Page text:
Traders wanting to bet on higher crude oil prices leading to a bullish environment for exploration and production stocks in the weeks ahead can utilize the Direxion Daily S&P Oil & Gas Exp. & Prod. Bull 2X Shares (GUSH).

A DRIPping Case for the Bears

Oil’s recent rally is impressive, but the bull case is no slam dunk. For one thing, part of the rationale for OPEC to curtail production is it expects the market to be in surplus this quarter due to reduced demand growth and rising supply from producers outside the cartel. Weak demand is the big problem. Whether it’s a possible U.S. recession, faltering European economies, or a hard landing in China, global growth is not exactly on the ascent. The trading road is sure to be bumpy.

*https://www.reuters.com/business/energy/us-crude-spr-hits-lowest-level-since-january-1985-2022-08-22/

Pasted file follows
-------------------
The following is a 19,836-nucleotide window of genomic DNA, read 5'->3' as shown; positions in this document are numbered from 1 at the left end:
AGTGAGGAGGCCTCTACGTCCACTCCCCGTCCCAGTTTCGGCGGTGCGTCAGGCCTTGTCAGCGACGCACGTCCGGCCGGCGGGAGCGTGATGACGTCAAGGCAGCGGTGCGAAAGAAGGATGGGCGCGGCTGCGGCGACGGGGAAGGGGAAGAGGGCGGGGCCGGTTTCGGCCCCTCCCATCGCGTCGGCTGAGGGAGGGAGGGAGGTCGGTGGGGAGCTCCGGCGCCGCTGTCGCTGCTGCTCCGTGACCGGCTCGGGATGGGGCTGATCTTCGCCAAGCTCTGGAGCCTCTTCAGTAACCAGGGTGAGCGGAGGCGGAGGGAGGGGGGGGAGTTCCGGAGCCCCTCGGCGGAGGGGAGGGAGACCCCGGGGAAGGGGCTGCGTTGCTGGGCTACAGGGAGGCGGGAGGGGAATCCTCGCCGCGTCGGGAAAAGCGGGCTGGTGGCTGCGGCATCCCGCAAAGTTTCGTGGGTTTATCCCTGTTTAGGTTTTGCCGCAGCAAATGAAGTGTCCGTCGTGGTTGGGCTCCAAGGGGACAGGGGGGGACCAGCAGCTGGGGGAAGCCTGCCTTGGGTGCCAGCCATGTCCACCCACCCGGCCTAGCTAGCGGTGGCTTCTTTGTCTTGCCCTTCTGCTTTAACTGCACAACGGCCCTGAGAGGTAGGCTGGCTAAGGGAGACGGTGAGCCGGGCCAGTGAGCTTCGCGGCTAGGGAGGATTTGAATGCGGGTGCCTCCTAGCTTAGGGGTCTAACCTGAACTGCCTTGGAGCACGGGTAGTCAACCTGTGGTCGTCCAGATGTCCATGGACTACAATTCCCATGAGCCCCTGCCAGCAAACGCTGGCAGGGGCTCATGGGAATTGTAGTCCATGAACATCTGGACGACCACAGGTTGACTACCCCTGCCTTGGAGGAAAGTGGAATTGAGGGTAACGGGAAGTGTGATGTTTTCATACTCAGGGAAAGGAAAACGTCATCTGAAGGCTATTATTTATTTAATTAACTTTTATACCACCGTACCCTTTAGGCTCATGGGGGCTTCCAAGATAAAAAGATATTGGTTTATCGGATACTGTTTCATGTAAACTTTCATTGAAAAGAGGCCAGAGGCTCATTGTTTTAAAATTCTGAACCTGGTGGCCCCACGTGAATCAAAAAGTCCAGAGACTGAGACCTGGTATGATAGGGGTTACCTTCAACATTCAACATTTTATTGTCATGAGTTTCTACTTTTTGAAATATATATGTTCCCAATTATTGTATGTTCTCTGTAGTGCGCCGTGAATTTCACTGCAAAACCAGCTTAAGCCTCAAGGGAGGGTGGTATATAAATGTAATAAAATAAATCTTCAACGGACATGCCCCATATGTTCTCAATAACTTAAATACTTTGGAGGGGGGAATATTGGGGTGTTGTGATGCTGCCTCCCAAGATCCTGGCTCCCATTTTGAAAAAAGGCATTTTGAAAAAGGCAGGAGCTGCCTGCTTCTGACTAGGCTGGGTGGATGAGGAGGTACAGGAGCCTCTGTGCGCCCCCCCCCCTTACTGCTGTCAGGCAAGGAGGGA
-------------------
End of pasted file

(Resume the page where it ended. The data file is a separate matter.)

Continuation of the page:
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The “S&P Oil & Gas Exploration & Production Select Industry Index” is a product of S&P Dow Jones Indices LLC (“SPDJI”), and has been licensed for use by Rafferty Asset Management, LLC (“Rafferty”). Standard & Poor’s® and S&P® are registered trademarks of Standard & Poor’s Financial Services LLC (“S&P”); Dow Jones® is a registered trademark of Dow Jones Trademark Holdings LLC (“Dow Jones”); and these trademarks have been licensed for use by SPDJI and sublicensed for certain purposes by Rafferty. Rafferty’s ETFs are not sponsored, endorsed, sold or promoted by SPDJI, Dow Jones, S&P, their respective affiliates and none of such parties make any representation regarding the advisability of investing in such product(s) nor do they have any liability for any errors, omissions, or interruptions of the S&P Oil & Gas Exploration & Production Select Industry Index.